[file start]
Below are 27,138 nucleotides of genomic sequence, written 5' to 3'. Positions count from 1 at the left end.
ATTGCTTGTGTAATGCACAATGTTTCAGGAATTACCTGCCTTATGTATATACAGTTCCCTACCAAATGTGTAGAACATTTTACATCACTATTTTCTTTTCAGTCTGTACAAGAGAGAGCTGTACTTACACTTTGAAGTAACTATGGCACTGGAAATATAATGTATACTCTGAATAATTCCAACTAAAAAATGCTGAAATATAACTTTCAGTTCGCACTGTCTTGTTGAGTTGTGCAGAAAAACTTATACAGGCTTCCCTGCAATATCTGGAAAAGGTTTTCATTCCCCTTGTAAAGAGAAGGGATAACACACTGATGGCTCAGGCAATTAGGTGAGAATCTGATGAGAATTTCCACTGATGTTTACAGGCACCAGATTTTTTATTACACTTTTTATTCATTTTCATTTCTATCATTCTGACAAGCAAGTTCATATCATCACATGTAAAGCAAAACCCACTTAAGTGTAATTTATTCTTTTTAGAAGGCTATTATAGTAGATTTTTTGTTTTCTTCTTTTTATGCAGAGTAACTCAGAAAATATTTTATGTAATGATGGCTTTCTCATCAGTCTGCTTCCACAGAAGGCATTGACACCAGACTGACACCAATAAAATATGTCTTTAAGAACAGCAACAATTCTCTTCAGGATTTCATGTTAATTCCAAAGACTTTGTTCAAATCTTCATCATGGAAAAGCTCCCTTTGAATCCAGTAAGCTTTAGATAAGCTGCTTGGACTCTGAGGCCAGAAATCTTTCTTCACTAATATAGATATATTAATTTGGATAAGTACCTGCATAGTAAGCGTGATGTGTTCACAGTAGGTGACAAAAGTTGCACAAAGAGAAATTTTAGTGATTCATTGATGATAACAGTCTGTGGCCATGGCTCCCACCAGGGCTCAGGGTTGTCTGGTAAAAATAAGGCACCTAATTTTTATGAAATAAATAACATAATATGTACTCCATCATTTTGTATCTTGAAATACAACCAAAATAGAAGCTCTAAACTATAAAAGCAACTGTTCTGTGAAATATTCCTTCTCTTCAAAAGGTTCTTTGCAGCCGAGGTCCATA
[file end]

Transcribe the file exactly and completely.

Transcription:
Below are 27,138 nucleotides of genomic sequence, written 5' to 3'. Positions count from 1 at the left end.
ATTGCTTGTGTAATGCACAATGTTTCAGGAATTACCTGCCTTATGTATATACAGTTCCCTACCAAATGTGTAGAACATTTTACATCACTATTTTCTTTTCAGTCTGTACAAGAGAGAGCTGTACTTACACTTTGAAGTAACTATGGCACTGGAAATATAATGTATACTCTGAATAATTCCAACTAAAAAATGCTGAAATATAACTTTCAGTTCGCACTGTCTTGTTGAGTTGTGCAGAAAAACTTATACAGGCTTCCCTGCAATATCTGGAAAAGGTTTTCATTCCCCTTGTAAAGAGAAGGGATAACACACTGATGGCTCAGGCAATTAGGTGAGAATCTGATGAGAATTTCCACTGATGTTTACAGGCACCAGATTTTTTATTACACTTTTTATTCATTTTCATTTCTATCATTCTGACAAGCAAGTTCATATCATCACATGTAAAGCAAAACCCACTTAAGTGTAATTTATTCTTTTTAGAAGGCTATTATAGTAGATTTTTTGTTTTCTTCTTTTTATGCAGAGTAACTCAGAAAATATTTTATGTAATGATGGCTTTCTCATCAGTCTGCTTCCACAGAAGGCATTGACACCAGACTGACACCAATAAAATATGTCTTTAAGAACAGCAACAATTCTCTTCAGGATTTCATGTTAATTCCAAAGACTTTGTTCAAATCTTCATCATGGAAAAGCTCCCTTTGAATCCAGTAAGCTTTAGATAAGCTGCTTGGACTCTGAGGCCAGAAATCTTTCTTCACTAATATAGATATATTAATTTGGATAAGTACCTGCATAGTAAGCGTGATGTGTTCACAGTAGGTGACAAAAGTTGCACAAAGAGAAATTTTAGTGATTCATTGATGATAACAGTCTGTGGCCATGGCTCCCACCAGGGCTCAGGGTTGTCTGGTAAAAATAAGGCACCTAATTTTTATGAAATAAATAACATAATATGTACTCCATCATTTTGTATCTTGAAATACAACCAAAATAGAAGCTCTAAACTATAAAAGCAACTGTTCTGTGAAATATTCCTTCTCTTCAAAAGGTTCTTTGCAGCCGAGGTCCATA